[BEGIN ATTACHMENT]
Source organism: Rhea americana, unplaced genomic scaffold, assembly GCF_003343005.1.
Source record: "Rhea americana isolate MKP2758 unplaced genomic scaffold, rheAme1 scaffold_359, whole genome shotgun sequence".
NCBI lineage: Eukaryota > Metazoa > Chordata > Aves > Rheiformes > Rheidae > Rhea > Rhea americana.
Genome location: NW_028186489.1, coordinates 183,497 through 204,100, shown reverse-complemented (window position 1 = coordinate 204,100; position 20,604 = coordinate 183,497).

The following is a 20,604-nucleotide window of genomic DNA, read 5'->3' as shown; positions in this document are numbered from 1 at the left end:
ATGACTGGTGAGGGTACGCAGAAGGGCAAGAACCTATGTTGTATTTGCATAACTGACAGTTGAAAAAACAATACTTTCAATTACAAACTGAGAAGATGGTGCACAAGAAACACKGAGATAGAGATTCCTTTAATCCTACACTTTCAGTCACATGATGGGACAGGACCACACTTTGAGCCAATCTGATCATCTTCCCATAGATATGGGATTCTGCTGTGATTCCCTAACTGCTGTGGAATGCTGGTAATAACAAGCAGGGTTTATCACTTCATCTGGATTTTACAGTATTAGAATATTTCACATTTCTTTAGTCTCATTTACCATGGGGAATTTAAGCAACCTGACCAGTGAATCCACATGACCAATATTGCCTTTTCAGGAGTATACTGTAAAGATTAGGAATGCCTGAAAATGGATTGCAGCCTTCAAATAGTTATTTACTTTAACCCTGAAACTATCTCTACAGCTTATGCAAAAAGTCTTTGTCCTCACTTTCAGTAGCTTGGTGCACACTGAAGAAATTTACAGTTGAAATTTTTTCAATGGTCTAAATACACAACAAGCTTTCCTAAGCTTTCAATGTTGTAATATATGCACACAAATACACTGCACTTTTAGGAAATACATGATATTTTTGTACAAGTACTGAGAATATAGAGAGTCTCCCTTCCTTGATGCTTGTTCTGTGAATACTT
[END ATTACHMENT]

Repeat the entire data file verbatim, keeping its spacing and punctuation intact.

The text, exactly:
Source organism: Rhea americana, unplaced genomic scaffold, assembly GCF_003343005.1.
Source record: "Rhea americana isolate MKP2758 unplaced genomic scaffold, rheAme1 scaffold_359, whole genome shotgun sequence".
NCBI lineage: Eukaryota > Metazoa > Chordata > Aves > Rheiformes > Rheidae > Rhea > Rhea americana.
Genome location: NW_028186489.1, coordinates 183,497 through 204,100, shown reverse-complemented (window position 1 = coordinate 204,100; position 20,604 = coordinate 183,497).

The following is a 20,604-nucleotide window of genomic DNA, read 5'->3' as shown; positions in this document are numbered from 1 at the left end:
ATGACTGGTGAGGGTACGCAGAAGGGCAAGAACCTATGTTGTATTTGCATAACTGACAGTTGAAAAAACAATACTTTCAATTACAAACTGAGAAGATGGTGCACAAGAAACACKGAGATAGAGATTCCTTTAATCCTACACTTTCAGTCACATGATGGGACAGGACCACACTTTGAGCCAATCTGATCATCTTCCCATAGATATGGGATTCTGCTGTGATTCCCTAACTGCTGTGGAATGCTGGTAATAACAAGCAGGGTTTATCACTTCATCTGGATTTTACAGTATTAGAATATTTCACATTTCTTTAGTCTCATTTACCATGGGGAATTTAAGCAACCTGACCAGTGAATCCACATGACCAATATTGCCTTTTCAGGAGTATACTGTAAAGATTAGGAATGCCTGAAAATGGATTGCAGCCTTCAAATAGTTATTTACTTTAACCCTGAAACTATCTCTACAGCTTATGCAAAAAGTCTTTGTCCTCACTTTCAGTAGCTTGGTGCACACTGAAGAAATTTACAGTTGAAATTTTTTCAATGGTCTAAATACACAACAAGCTTTCCTAAGCTTTCAATGTTGTAATATATGCACACAAATACACTGCACTTTTAGGAAATACATGATATTTTTGTACAAGTACTGAGAATATAGAGAGTCTCCCTTCCTTGATGCTTGTTCTGTGAATACTT